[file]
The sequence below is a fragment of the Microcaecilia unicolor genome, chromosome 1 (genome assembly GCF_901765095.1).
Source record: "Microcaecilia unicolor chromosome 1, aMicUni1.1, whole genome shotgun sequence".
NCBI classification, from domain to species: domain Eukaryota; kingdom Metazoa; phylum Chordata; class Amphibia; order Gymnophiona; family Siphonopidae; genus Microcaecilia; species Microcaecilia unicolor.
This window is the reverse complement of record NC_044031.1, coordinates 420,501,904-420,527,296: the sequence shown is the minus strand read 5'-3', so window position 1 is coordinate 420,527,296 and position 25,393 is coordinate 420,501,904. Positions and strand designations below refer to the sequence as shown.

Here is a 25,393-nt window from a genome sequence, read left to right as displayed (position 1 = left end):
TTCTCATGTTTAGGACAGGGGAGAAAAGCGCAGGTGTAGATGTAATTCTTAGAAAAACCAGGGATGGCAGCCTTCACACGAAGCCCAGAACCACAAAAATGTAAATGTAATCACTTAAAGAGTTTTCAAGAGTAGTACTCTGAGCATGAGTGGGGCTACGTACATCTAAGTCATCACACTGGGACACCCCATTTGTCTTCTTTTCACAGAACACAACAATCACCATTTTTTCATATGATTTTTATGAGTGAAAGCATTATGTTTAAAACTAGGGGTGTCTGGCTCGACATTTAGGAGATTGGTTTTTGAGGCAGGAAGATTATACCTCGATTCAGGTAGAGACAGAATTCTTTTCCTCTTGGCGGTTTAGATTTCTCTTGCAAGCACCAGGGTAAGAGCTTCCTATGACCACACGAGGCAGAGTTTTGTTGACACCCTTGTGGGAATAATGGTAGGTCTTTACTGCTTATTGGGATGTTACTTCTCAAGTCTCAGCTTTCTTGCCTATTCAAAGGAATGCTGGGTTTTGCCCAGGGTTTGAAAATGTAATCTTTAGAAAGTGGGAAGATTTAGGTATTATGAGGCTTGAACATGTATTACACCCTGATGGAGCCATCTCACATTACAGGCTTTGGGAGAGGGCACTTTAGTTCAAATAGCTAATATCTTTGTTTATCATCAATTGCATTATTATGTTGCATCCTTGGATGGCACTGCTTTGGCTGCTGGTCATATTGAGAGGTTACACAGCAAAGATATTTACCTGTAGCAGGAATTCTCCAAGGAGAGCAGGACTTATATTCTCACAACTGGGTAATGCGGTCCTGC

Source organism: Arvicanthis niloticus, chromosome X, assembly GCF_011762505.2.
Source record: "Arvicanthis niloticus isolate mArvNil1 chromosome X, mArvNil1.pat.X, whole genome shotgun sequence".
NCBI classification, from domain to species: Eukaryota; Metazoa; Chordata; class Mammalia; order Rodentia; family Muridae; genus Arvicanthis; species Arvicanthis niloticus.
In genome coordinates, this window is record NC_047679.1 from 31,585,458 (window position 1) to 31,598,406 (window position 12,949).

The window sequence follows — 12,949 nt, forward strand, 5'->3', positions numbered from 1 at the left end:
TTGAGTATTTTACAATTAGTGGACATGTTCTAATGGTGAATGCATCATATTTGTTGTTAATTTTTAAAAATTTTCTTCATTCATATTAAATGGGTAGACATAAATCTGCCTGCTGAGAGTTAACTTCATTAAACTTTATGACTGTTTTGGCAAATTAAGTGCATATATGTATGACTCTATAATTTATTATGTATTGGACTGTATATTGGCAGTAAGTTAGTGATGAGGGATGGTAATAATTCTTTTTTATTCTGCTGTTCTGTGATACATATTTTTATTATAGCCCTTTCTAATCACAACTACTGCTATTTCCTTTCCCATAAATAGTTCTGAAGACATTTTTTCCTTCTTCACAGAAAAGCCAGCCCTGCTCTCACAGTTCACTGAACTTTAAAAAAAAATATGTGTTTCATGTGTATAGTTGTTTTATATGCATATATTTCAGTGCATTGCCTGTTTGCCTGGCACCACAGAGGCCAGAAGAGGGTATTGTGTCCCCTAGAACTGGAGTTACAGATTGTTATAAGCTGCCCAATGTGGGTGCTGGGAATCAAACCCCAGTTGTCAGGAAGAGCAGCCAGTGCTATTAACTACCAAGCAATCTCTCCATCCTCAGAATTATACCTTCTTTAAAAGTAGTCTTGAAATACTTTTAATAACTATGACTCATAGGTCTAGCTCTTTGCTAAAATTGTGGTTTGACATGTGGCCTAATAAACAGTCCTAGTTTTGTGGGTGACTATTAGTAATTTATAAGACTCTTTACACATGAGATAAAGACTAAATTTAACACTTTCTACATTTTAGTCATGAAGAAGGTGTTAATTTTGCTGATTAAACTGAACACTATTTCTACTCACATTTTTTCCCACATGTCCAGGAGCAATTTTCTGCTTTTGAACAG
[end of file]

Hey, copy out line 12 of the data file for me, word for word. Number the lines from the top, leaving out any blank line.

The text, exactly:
TTGAGTATTTTACAATTAGTGGACATGTTCTAATGGTGAATGCATCATATTTGTTGTTAATTTTTAAAAATTTTCTTCATTCATATTAAATGGGTAGACATAAATCTGCCTGCTGAGAGTTAACTTCATTAAACTTTATGACTGTTTTGGCAAATTAAGTGCATATATGTATGACTCTATAATTTATTATGTATTGGACTGTATATTGGCAGTAAGTTAGTGATGAGGGATGGTAATAATTCTTTTTTATTCTGCTGTTCTGTGATACATATTTTTATTATAGCCCTTTCTAATCACAACTACTGCTATTTCCTTTCCCATAAATAGTTCTGAAGACATTTTTTCCTTCTTCACAGAAAAGCCAGCCCTGCTCTCACAGTTCACTGAACTTTAAAAAAAAATATGTGTTTCATGTGTATAGTTGTTTTATATGCATATATTTCAGTGCATTGCCTGTTTGCCTGGCACCACAGAGGCCAGAAGAGGGTATTGTGTCCCCTAGAACTGGAGTTACAGATTGTTATAAGCTGCCCAATGTGGGTGCTGGGAATCAAACCCCAGTTGTCAGGAAGAGCAGCCAGTGCTATTAACTACCAAGCAATCTCTCCATCCTCAGAATTATACCTTCTTTAAAAGTAGTCTTGAAATACTTTTAATAACTATGACTCATAGGTCTAGCTCTTTGCTAAAATTGTGGTTTGACATGTGGCCTAATAAACAGTCCTAGTTTTGTGGGTGACTATTAGTAATTTATAAGACTCTTTACACATGAGATAAAGACTAAATTTAACACTTTCTACATTTTAGTCATGAAGAAGGTGTTAATTTTGCTGATTAAACTGAACACTATTTCTACTCACATTTTTTCCCACATGTCCAGGAGCAATTTTCTGCTTTTGAACAG